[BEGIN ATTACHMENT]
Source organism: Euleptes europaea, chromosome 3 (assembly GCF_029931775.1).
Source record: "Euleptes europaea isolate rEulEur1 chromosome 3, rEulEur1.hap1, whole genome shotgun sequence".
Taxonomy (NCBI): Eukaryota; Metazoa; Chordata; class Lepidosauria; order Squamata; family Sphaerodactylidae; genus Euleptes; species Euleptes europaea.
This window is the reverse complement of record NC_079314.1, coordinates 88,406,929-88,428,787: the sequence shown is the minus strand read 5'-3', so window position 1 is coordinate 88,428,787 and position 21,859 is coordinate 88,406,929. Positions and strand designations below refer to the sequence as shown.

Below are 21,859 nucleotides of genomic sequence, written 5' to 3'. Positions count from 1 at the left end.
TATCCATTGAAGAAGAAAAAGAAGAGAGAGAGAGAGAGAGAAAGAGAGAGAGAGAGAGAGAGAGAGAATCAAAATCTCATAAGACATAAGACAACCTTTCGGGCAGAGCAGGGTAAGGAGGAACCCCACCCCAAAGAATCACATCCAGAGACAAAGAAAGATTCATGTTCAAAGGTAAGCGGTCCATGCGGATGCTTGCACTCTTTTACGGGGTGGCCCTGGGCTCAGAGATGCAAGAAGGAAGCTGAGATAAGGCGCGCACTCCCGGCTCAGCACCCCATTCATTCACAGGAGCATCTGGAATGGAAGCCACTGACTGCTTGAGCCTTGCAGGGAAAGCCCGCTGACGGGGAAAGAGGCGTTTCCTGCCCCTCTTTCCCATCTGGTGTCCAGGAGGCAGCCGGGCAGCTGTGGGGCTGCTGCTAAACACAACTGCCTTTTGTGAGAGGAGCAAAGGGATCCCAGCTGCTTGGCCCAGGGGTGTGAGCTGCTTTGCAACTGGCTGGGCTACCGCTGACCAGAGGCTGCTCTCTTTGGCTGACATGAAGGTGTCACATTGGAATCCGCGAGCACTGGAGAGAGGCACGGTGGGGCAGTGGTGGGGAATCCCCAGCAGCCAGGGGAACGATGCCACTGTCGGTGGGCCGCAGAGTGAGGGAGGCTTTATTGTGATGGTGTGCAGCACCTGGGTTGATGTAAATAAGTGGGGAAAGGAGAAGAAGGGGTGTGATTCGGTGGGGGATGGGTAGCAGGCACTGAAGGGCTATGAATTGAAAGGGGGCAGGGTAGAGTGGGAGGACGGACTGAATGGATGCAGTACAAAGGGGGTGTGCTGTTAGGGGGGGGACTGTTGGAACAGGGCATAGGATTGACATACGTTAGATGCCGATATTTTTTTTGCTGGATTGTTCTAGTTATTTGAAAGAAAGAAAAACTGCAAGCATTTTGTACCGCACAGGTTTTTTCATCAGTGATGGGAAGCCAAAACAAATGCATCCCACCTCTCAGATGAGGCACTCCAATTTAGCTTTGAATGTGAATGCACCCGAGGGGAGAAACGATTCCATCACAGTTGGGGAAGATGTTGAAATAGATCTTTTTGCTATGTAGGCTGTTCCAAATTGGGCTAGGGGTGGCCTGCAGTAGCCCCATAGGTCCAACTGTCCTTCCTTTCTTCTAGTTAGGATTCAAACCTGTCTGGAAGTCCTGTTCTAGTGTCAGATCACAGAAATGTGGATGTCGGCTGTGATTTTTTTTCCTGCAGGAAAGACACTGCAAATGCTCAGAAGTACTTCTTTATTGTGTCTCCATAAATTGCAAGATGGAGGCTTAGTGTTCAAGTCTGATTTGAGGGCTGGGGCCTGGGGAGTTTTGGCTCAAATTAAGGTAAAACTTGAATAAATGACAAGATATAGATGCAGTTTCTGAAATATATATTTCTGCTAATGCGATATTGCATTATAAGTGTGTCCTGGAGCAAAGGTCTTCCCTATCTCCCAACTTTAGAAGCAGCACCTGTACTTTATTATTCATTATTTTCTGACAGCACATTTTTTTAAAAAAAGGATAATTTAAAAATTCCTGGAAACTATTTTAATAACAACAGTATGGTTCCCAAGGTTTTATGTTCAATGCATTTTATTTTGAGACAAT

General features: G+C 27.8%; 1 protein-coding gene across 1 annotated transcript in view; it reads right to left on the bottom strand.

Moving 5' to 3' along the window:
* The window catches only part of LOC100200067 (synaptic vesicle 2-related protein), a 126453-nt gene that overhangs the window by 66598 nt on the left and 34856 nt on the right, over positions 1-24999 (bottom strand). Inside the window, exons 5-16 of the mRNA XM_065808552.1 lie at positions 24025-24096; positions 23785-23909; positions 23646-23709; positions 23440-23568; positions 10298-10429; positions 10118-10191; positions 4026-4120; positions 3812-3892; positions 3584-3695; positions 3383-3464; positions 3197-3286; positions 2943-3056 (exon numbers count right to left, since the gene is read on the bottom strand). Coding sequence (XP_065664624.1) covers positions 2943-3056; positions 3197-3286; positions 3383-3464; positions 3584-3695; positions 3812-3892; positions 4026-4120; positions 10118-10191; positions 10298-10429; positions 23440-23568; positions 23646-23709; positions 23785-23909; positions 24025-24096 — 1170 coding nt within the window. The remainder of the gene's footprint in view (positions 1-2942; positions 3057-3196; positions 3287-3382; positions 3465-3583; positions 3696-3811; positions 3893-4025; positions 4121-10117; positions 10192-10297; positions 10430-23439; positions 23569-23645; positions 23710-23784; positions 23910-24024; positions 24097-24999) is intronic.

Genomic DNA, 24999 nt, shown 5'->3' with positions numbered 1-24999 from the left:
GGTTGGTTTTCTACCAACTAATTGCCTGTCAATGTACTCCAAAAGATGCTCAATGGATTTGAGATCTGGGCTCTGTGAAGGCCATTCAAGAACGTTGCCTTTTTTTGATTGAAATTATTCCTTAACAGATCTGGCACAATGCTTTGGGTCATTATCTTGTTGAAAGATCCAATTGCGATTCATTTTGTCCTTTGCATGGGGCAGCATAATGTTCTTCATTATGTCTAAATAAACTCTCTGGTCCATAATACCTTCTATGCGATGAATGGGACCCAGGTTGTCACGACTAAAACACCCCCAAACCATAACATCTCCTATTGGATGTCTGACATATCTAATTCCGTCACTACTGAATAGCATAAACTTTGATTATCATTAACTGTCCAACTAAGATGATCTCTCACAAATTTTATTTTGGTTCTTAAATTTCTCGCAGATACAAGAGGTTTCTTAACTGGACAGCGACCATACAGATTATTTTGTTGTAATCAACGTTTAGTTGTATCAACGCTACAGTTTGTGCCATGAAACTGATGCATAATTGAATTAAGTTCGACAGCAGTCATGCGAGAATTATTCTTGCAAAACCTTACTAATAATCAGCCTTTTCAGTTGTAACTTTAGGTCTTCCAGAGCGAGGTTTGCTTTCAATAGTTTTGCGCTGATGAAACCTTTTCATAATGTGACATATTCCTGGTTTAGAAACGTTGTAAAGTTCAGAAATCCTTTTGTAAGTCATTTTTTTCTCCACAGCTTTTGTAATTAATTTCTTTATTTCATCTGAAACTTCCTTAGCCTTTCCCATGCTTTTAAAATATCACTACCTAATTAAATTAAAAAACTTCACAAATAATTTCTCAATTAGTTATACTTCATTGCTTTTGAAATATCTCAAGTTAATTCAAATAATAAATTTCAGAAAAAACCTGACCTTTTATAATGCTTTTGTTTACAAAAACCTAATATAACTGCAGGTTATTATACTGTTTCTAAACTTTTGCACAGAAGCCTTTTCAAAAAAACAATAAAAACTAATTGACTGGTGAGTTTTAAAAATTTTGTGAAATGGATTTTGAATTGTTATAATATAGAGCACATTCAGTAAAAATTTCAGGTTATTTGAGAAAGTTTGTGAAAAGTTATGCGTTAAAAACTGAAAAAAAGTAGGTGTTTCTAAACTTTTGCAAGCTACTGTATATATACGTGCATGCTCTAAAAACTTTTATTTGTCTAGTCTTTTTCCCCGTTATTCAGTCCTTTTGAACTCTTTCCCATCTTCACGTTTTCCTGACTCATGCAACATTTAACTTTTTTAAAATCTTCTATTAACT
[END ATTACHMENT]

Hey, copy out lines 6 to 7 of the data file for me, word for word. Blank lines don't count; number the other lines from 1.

TATCCATTGAAGAAGAAAAAGAAGAGAGAGAGAGAGAGAGAAAGAGAGAGAGAGAGAGAGAGAGAGAATCAAAATCTCATAAGACATAAGACAACCTTTCGGGCAGAGCAGGGTAAGGAGGAACCCCACCCCAAAGAATCACATCCAGAGACAAAGAAAGATTCATGTTCAAAGGTAAGCGGTCCATGCGGATGCTTGCACTCTTTTACGGGGTGGCCCTGGGCTCAGAGATGCAAGAAGGAAGCTGAGATAAGGCGCGCACTCCCGGCTCAGCACCCCATTCATTCACAGGAGCATCTGGAATGGAAGCCACTGACTGCTTGAGCCTTGCAGGGAAAGCCCGCTGACGGGGAAAGAGGCGTTTCCTGCCCCTCTTTCCCATCTGGTGTCCAGGAGGCAGCCGGGCAGCTGTGGGGCTGCTGCTAAACACAACTGCCTTTTGTGAGAGGAGCAAAGGGATCCCAGCTGCTTGGCCCAGGGGTGTGAGCTGCTTTGCAACTGGCTGGGCTACCGCTGACCAGAGGCTGCTCTCTTTGGCTGACATGAAGGTGTCACATTGGAATCCGCGAGCACTGGAGAGAGGCACGGTGGGGCAGTGGTGGGGAATCCCCAGCAGCCAGGGGAACGATGCCACTGTCGGTGGGCCGCAGAGTGAGGGAGGCTTTATTGTGATGGTGTGCAGCACCTGGGTTGATGTAAATAAGTGGGGAAAGGAGAAGAAGGGGTGTGATTCGGTGGGGGATGGGTAGCAGGCACTGAAGGGCTATGAATTGAAAGGGGGCAGGGTAGAGTGGGAGGACGGACTGAATGGATGCAGTACAAAGGGGGTGTGCTGTTAGGGGGGGGACTGTTGGAACAGGGCATAGGATTGACATACGTTAGATGCCGATATTTTTTTTGCTGGATTGTTCTAGTTATTTGAAAGAAAGAAAAACTGCAAGCATTTTGTACCGCACAGGTTTTTTCATCAGTGATGGGAAGCCAAAACAAATGCATCCCACCTCTCAGATGAGGCACTCCAATTTAGCTTTGAATGTGAATGCACCCGAGGGGAGAAACGATTCCATCACAGTTGGGGAAGATGTTGAAATAGATCTTTTTGCTATGTAGGCTGTTCCAAATTGGGCTAGGGGTGGCCTGCAGTAGCCCCATAGGTCCAACTGTCCTTCCTTTCTTCTAGTTAGGATTCAAACCTGTCTGGAAGTCCTGTTCTAGTGTCAGATCACAGAAATGTGGATGTCGGCTGTGATTTTTTTTCCTGCAGGAAAGACACTGCAAATGCTCAGAAGTACTTCTTTATTGTGTCTCCATAAATTGCAAGATGGAGGCTTAGTGTTCAAGTCTGATTTGAGGGCTGGGGCCTGGGGAGTTTTGGCTCAAATTAAGGTAAAACTTGAATAAATGACAAGATATAGATGCAGTTTCTGAAATATATATTTCTGCTAATGCGATATTGCATTATAAGTGTGTCCTGGAGCAAAGGTCTTCCCTATCTCCCAACTTTAGAAGCAGCACCTGTACTTTATTATTCATTATTTTCTGACAGCACATTTTTTTAAAAAAAGGATAATTTAAAAATTCCTGGAAACTATTTTAATAACAACAGTATGGTTCCCAAGGTTTTATGTTCAATGCATTTTATTTTGAGACAAT

General features: G+C 27.8%; 1 protein-coding gene across 1 annotated transcript in view; it reads right to left on the bottom strand.